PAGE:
2. @NEXUS: I agree. I eagerly await larger and better resolution scopes that would allow this method of exoplanet plotting.

  3. This is very good news.

    With this technique, we would have to adjust for red-shifting, and star type correct?

    What are the chances next generation telescopes could image Earth-analogs in in a useful way? Seems like getting any images of small rocky worlds like ours would require means beyond even next-generation scopes… or am I wrong?

  4. Excellent idea but hard to achieve. There is no telescope large enough to get the information of color of extrasolar planets so far. Wish next generation large ground based telescopes or space telescopes could take it.

  5. The blue signature is a signal for oxygen. Oxygen has strong Rayleigh scattering of light in the 3-400 nm range of blue light.


  6. Oh, and of course measurements beat modeling. I’m just trying to sanity check – and there’s something airy about the results.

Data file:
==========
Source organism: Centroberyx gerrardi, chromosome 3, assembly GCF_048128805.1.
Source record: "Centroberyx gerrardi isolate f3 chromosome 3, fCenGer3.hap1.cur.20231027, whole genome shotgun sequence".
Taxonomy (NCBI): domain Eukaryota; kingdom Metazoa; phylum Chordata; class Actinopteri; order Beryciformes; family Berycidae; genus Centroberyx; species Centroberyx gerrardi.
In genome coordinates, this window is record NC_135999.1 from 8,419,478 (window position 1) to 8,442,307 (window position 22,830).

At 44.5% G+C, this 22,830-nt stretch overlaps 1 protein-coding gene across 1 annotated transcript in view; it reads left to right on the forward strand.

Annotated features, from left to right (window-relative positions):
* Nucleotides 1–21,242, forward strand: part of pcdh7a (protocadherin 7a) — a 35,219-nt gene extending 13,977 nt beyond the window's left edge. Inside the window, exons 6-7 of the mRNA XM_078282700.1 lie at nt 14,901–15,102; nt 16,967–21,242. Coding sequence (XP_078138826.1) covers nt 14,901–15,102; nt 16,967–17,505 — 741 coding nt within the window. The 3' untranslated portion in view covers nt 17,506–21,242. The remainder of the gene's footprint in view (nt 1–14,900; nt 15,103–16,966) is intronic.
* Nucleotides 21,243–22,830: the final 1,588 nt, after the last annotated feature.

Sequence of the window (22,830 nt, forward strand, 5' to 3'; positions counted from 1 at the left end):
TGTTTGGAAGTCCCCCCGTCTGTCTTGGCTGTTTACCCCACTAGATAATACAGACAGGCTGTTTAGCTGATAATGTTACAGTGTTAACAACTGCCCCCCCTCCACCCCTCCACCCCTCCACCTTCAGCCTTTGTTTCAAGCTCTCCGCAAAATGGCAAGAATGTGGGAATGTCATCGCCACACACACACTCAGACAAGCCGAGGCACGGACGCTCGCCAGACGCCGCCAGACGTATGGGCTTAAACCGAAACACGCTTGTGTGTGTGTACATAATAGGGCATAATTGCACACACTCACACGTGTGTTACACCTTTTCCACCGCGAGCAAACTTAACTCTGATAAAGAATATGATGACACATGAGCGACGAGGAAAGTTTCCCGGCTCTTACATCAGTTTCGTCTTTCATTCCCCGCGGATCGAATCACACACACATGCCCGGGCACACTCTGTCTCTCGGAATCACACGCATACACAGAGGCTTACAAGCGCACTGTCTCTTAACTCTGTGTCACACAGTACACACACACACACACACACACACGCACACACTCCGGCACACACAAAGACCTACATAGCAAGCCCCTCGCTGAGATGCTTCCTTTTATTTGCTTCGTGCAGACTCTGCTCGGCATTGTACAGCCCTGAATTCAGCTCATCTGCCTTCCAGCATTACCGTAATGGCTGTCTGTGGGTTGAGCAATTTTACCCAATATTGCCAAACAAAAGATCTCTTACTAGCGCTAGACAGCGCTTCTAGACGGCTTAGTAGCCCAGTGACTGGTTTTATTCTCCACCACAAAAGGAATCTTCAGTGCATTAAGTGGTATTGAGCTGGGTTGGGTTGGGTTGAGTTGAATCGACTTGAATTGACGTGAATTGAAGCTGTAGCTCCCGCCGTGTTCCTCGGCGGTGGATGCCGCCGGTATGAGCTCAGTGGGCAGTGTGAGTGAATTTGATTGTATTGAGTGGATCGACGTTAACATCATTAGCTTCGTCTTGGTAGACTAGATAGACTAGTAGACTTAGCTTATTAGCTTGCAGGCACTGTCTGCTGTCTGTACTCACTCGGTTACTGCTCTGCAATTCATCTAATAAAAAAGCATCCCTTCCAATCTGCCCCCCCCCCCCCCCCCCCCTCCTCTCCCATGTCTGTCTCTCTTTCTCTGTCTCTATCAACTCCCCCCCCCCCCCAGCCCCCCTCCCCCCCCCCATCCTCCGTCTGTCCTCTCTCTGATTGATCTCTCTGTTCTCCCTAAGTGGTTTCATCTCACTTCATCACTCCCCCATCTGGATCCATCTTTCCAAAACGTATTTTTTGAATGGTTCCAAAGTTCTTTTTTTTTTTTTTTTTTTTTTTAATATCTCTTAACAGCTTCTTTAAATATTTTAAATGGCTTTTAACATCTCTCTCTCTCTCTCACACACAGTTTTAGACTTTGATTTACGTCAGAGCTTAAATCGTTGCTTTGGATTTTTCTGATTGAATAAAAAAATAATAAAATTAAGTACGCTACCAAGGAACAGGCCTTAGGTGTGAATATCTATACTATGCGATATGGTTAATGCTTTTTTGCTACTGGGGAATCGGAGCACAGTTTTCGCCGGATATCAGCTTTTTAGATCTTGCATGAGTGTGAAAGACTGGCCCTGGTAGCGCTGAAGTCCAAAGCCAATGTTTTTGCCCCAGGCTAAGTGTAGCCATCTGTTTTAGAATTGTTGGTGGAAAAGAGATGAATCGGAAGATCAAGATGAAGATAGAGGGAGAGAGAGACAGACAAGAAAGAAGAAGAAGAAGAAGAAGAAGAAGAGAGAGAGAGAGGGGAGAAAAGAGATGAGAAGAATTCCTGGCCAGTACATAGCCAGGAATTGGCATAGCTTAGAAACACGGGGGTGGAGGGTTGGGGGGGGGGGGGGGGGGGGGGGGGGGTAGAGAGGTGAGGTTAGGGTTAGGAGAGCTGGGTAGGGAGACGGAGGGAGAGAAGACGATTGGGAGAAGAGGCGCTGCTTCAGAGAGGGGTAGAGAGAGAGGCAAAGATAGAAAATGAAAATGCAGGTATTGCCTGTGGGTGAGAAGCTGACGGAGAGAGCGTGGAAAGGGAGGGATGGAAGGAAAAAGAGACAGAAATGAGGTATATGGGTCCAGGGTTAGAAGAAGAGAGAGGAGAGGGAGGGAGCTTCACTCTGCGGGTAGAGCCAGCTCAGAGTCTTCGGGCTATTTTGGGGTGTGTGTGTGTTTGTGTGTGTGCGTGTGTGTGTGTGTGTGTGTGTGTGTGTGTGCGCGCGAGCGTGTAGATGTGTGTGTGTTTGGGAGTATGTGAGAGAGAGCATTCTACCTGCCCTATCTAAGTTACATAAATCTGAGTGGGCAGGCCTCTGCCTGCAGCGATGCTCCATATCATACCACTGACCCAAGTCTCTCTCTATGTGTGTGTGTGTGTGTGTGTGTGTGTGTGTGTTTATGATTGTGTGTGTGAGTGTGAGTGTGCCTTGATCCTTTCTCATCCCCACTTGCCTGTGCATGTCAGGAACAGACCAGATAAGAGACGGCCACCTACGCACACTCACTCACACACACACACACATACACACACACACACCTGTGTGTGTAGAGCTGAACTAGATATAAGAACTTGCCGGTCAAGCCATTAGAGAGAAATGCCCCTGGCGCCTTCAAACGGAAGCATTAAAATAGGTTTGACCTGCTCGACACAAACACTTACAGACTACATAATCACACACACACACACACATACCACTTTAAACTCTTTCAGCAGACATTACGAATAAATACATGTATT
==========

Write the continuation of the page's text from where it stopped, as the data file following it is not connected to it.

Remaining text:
7. Early days but very exciting. On a totally different topic have any of the non-American subscribers here had difficulty understanding the presenter’s accent and enunciation? I had to play the clip twice to catch every word. As has been said, the British and Americans are two people separated by a common language.

  8. I thought I recognised this idea; i.e. Characterizing Extra-Solar Planets with Color Differential Astrometry on SPICA; Abe, L. (2009)
    This Japan / ESA mission (with collaborations with Canada, USA and South Korea. It plans to do Color Differential Astrometry (CDA).

    As they say for SPICA (Sp)ace (I)nfrared Telescope for (C)osmology and (A)strophysics;